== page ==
Having an MHCP entitles you to a Medicare rebate for up to 10 appointments with an allied mental health service (such as a psychologist) in a 12-month period. After your first six appointments, you need to see your GP again to review your plan.

For more information about arranging an MHCP and accessing mental health services, visit beyondblue.org.au.


Scripts, formally know as prescriptions, can seem like a secret method of communication between your GP and pharmacist, but we’re here to crack that code for you!


Scripts with repeats mean that you can get the medicine prescribed by your doctor multiple times from a pharmacy.

For example, a script for 30 tablets of a particular medication with two repeats means the medication can be dispensed three times for a total of 90 tablets. It’s important to remember that scripts generally expire after 12 months, so any repeats remaining on the script after this time will no longer be valid.

PBS scripts

PBS scripts are medications which are subsidised by the Australian Government on the Pharmaceutical Benefits Scheme. In general, patients pay a maximum of $39.50 for scripts on the PBS (less for concession card holders) with the remaining cost covered by the government.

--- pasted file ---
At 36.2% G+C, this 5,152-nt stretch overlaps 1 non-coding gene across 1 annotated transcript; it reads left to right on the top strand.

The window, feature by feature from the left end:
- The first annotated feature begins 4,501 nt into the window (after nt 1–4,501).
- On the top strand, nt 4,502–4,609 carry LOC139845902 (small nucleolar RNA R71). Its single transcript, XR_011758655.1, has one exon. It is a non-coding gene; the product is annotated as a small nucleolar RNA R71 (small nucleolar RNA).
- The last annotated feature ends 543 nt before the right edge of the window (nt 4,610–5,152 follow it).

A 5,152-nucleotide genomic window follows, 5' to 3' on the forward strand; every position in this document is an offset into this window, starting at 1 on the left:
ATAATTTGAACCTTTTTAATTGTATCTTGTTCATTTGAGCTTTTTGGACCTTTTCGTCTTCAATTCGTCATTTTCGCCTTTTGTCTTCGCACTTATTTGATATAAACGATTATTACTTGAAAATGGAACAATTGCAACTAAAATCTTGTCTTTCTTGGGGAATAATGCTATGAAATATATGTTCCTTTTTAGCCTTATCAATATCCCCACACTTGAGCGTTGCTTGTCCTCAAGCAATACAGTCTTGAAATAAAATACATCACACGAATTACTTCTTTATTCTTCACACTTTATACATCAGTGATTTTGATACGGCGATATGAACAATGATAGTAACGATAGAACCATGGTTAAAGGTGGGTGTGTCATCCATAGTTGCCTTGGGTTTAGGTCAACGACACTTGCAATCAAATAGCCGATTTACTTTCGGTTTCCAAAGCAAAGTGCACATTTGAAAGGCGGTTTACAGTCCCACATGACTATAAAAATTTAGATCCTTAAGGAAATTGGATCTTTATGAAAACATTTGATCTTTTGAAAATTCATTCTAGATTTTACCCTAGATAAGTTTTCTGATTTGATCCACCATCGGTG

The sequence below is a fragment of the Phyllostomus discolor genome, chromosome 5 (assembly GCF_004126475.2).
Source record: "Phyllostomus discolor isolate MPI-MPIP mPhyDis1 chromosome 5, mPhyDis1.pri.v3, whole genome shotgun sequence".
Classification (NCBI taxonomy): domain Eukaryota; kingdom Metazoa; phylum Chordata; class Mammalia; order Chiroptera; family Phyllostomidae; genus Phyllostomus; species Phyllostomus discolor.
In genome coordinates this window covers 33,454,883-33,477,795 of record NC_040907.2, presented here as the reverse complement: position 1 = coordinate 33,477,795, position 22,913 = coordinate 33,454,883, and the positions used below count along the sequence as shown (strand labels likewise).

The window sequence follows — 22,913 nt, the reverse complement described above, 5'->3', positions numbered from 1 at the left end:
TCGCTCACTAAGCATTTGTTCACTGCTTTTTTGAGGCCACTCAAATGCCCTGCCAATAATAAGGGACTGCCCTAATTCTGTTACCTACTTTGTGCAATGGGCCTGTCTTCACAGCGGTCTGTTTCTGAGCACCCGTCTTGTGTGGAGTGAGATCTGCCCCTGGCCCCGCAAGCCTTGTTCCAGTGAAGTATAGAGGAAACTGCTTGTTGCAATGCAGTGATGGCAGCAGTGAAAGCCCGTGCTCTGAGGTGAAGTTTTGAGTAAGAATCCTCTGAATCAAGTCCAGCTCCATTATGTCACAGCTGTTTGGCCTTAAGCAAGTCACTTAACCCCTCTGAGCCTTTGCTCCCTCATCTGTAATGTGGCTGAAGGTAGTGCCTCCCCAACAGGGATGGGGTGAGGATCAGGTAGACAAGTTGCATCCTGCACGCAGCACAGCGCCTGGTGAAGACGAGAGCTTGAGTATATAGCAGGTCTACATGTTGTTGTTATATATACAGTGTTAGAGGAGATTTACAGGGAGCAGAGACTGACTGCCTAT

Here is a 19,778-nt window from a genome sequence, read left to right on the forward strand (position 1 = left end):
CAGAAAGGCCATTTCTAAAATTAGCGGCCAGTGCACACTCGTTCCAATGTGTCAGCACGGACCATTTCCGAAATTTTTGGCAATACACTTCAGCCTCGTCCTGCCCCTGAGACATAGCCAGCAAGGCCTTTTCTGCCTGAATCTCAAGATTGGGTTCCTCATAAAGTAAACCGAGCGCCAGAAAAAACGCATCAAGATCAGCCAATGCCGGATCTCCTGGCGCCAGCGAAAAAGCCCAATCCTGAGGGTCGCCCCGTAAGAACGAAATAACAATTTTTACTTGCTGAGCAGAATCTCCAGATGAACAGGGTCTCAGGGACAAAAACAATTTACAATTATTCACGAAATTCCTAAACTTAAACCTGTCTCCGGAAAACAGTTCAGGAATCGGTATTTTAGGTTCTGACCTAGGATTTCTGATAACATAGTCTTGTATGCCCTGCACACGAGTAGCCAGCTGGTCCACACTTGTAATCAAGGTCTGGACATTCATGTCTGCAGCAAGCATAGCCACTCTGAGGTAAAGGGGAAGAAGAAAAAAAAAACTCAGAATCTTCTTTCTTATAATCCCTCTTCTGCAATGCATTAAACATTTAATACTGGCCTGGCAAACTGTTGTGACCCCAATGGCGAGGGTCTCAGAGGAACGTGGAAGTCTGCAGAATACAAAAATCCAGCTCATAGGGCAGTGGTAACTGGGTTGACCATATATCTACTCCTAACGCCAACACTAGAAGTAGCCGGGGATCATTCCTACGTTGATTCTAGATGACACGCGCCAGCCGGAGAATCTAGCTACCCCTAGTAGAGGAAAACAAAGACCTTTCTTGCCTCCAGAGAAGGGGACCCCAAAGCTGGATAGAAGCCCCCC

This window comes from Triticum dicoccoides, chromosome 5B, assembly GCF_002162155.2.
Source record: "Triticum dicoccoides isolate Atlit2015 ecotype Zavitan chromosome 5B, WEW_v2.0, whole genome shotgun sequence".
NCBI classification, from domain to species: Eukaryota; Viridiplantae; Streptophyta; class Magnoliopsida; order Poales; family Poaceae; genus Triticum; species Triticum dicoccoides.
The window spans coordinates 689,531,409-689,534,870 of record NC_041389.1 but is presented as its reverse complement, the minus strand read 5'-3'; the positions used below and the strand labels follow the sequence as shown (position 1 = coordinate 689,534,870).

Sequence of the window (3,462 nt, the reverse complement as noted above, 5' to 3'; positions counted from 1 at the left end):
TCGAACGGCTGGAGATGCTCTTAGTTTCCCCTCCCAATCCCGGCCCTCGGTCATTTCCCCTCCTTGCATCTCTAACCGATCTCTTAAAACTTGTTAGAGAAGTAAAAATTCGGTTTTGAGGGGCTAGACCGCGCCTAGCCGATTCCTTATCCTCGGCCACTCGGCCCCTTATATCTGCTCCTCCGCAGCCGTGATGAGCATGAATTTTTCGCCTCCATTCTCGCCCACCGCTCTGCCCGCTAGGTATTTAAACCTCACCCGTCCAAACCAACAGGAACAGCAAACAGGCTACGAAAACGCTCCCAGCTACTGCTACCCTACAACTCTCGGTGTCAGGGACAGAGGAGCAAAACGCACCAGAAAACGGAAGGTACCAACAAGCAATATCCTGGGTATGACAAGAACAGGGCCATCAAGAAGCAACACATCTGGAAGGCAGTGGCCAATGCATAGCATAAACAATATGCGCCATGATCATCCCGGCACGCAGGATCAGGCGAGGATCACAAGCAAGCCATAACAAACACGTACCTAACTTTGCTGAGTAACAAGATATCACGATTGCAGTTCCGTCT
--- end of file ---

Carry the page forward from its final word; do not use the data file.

A referral is a letter or request form written by your GP that allows you to access additional health services. Referrals can be for pathology tests, radiology scans, allied health, hospital or specialist appointments.

Like scripts, referrals expire after 12 months so remember to book an appointment with your GP to get an updated referral – especially if you’re planning on visiting a specialist that you haven’t seen in a while.

My Health Record

You may have heard a bit about the My Health Record in the media lately. For those who don’t know, My Health Record is an online summary of your key health information. Your information is accessible to you through MyGov, and also to health providers that you choose to share it with.

By the end of 2018, a My Health Record will be created for every Australian unless you ‘opt-out’ by 15 November 2018. Visit the My Health Record website or call 1800 723 471 for more information.

So, that’s all for today’s lesson. Please leave a comment below if there are any other confusing GP clinic terms I can demystify for you.

Lizzie is part of the incredible reception team at Doctors of South Melbourne.